Thank you very much. And I do appreciate the opportunity to address you on this very important matter. What I’m going to say is lay language, and blunt. It’s counter-narrative, and so you don’t immediately think I’m a quack, I’m going to briefly outline my credentials so that you can understand where I’m coming from in terms of knowledge base in all of this.
I’m a medical specialist in pathology which includes virology. I trained at Cambridge University in the U.K. I’m the ex-president of the pathology section of the Medical Association. I was previously an assistant professor in the Faculty of Medicine doing a lot of teaching. I was the chairman of the Royal College of Physicians of Canada Examination Committee and Pathology in Ottawa, but more to the point I’m currently the chairman of a biotechnology company in North Carolina selling the COVID-19 test.
And I might you might say I know a little bit about all of this. The bottom line is simply this: There is utterly unfounded public hysteria driven by the media and politicians. It’s outrageous. This is the greatest hoax ever perpetrated on an unsuspecting public.
There is absolutely nothing that can be done to contain this virus. Other than protecting older, more vulnerable people. It should be thought of as nothing more than a bad flu season.
There is no action of any kind needed other than what happened last year when we felt unwell. We stayed home, we took chicken noodle soup, we didn’t visit granny, and we decided when we would return to work. We didn’t need anyone to tell us.
Thank you very much.
Full transcript of the comments made by Dr. Roger Hodkinson, MA, MB, FRCPC, FCAP, CEO and medical director of Western Medical Assessments. Dr. Hodkinson made these comments at a public city meeting in the Council Chambers of the City of Edmonton in Western Canada on November 13, 2020. [This was originally transcribed by Lifesite news.]
MB is the British equivalent of the American MD degree.
US and British Medical Degrees Explained -www.squaremouth.com
Eliot C. Heher, MD
American Medical Degrees
First the basics. Most graduates of American medical schools receive the “M.D.” or Medical Doctor, degree. Of course graduates list the degree after their name, “Peter Rabbit, MD” and are referred to as doctors–“Dr. Rabbit”. The D.O., or Doctor of Osteopathy, is another medical degree that is awarded by 19 or so medical schools in the United States. Physicians with a D.O. degree are also referred to as doctors and are equally eligible with M.D.’s for medical licensure and practice (note that regardless of what degree a physician receives, he or she must receive and maintain a medical license from the State in which they practice, which requires extensive training after medical school).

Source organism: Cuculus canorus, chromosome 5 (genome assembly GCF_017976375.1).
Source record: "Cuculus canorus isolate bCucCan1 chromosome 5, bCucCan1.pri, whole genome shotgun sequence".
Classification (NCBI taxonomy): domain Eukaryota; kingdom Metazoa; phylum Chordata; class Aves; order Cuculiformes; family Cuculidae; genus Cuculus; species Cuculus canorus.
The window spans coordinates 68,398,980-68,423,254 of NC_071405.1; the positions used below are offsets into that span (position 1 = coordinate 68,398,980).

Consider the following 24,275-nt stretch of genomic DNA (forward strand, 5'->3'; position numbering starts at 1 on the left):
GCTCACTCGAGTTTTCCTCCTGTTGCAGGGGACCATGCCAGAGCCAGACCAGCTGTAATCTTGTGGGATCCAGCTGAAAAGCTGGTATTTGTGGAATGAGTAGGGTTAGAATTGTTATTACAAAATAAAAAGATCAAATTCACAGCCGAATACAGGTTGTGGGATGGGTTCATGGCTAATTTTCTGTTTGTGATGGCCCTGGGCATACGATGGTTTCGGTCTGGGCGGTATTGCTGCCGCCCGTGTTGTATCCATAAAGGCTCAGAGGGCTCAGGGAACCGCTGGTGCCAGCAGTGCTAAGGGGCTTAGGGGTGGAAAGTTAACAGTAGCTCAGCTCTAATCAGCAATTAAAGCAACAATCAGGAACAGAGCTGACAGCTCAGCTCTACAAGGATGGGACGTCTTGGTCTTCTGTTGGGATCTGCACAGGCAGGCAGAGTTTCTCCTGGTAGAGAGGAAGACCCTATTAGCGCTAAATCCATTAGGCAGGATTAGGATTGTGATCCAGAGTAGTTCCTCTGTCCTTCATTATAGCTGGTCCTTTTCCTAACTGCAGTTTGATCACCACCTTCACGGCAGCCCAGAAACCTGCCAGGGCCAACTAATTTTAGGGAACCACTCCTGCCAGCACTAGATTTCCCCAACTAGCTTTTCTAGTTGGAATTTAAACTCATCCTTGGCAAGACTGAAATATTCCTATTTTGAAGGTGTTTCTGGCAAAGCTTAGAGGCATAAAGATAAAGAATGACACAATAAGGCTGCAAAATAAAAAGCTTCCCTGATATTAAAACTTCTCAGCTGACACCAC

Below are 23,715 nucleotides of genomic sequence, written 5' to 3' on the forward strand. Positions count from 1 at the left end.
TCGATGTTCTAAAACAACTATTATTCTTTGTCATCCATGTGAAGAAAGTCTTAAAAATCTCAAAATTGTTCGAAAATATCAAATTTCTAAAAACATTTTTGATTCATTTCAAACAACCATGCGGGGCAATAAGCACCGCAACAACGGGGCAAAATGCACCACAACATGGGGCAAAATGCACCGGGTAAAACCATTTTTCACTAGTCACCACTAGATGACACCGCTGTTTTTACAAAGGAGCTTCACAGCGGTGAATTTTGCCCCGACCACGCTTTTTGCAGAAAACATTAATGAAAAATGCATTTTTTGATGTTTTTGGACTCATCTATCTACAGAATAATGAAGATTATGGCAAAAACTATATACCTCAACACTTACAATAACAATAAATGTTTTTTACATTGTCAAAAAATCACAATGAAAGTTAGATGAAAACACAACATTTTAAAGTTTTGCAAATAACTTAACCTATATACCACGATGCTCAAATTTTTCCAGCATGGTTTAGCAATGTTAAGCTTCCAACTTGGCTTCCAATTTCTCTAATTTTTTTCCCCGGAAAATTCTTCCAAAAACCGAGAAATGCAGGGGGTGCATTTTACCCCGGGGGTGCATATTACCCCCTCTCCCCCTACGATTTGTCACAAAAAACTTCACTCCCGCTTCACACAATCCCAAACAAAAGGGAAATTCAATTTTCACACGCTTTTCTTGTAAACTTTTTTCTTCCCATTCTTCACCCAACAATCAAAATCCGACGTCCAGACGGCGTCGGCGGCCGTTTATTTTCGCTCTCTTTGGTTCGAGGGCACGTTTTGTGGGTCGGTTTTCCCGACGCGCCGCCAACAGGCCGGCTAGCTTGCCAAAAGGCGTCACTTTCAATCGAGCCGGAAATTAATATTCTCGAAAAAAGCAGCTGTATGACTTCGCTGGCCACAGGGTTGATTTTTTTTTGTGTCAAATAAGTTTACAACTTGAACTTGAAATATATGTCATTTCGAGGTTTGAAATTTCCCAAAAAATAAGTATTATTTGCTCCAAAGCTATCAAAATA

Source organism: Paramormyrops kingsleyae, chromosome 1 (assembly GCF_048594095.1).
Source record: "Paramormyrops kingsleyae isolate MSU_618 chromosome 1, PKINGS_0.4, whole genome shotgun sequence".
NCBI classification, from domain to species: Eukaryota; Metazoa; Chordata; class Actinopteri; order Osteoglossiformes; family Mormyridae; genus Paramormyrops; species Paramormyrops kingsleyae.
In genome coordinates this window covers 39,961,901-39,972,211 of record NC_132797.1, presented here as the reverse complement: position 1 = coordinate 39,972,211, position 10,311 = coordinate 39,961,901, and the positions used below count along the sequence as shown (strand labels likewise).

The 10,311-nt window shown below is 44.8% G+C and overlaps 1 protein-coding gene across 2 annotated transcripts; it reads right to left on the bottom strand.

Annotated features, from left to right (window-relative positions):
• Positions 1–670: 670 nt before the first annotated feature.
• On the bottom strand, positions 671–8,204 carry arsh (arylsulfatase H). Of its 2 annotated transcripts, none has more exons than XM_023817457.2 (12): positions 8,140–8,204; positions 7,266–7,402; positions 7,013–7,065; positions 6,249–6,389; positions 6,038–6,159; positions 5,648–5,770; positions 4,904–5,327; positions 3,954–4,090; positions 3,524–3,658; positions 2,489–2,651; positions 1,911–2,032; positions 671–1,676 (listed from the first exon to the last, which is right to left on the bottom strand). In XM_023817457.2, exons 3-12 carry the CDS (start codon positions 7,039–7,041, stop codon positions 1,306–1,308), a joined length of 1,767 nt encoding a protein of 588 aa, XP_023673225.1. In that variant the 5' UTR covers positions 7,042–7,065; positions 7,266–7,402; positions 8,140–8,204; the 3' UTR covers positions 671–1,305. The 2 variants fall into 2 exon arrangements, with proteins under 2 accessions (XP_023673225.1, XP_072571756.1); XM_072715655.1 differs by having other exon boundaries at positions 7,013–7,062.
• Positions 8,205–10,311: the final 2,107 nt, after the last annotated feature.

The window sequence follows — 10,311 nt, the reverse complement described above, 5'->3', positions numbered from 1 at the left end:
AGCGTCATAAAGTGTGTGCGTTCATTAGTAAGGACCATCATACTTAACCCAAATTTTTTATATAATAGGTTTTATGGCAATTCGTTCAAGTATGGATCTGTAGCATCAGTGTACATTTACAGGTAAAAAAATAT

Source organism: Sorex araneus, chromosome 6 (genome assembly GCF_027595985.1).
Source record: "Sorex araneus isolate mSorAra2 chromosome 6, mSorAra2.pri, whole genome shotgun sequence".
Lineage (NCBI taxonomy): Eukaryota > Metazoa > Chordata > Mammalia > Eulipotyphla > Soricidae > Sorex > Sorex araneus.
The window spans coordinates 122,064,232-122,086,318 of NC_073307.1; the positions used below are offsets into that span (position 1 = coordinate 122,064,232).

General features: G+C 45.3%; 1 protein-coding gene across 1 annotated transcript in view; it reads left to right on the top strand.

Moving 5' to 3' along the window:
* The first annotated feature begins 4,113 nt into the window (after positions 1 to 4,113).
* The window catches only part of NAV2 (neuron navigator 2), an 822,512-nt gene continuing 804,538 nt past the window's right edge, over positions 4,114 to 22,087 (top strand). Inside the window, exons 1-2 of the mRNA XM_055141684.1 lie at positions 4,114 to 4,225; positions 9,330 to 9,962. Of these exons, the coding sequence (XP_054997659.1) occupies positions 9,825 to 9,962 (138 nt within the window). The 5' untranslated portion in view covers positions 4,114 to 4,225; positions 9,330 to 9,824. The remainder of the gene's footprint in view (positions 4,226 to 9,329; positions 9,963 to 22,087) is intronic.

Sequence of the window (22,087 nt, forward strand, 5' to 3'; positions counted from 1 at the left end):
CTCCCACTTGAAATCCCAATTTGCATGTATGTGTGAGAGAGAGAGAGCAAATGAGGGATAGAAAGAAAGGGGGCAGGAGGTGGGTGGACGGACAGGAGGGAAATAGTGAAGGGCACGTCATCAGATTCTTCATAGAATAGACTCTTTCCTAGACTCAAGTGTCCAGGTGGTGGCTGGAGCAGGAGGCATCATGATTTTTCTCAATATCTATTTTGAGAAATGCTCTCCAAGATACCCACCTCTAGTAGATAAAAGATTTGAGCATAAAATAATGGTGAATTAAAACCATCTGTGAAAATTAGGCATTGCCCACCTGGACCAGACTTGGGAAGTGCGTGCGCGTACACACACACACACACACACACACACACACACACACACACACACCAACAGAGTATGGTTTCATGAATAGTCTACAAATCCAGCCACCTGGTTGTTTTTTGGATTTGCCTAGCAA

The Ph.D. degree is a doctorate but is usually not associated with clinical practice or patient care. One very common exception is that of the Clinical Psychologist, who often have a Ph.D. or similar degree (unlike psychiatrists, who have an MD degree, Clinical Psychologists are typically not licensed to prescribe medications). Some physicians may possess both an MD and a Ph.D., though the Ph.D. is generally in an academic field involving research rather than patient care.
British Medical Degrees
In contrast, most graduates of British medical schools (and schools in countries with an historical connection to the UK, such as Australia and New Zealand), do not receive an “MD” degree but receive a degree in each of three major areas of medical study: medicine, surgery, and obstetrics. To receive a degree the graduate must pass the qualifying examination in that area. And because in many cases these physicians-in-training have gone directly from high school into a six year program that combines college and medical school, the degrees awarded are bachelors degrees.
The MB degree, which stands for bachelor of medicine, is awarded for passing the medicine exam examination, thereby qualifying as a medical doctor. This degree is really the equivalent to the MD in the United States–it’s the standard degree.
The BS, ChB and Bch degrees (which are are equivalent to one another) stand for Bachelor of Surgery (Ch=Chirurgie, which is latin for surgery). These degrees are awarded for passing the surgical portion of the exam.
BAO, which stands for Bachelor of Obstetrics, is awarded for passing the Obstetrics portion of the exam and thus qualifying in obstetrics.
Thus physician graduates of the British system posses the “MB, [BS, ChB, or Bch], BAO” degree. They may present themselves as “Peter Rabbit, MBChBBAO”, or “Peter Rabbit, MBBSBAO”. In practice, the BAO portion is often dropped for convenience: “Peter Rabbit, MBBS”.
To make things even more complicated, keep in mind that on occasion the “MD” degree is awarded by medical schools in the British system, in place of the MB. To receive an MD rather than an MB, students must complete a thesis and receive some additional training (e.g., research training) over and above what is required for the MB. Senior, academic physicians are more likely to have an MD; community physicians will typically have the MB degree.
Osteopathic physicians with a DO also exist outside the United States. And, just as in the U.S., regardless of what degree they receive physicians outside the United States must be licensed to practice, and licensure often requires extensive training after graduation from medical school.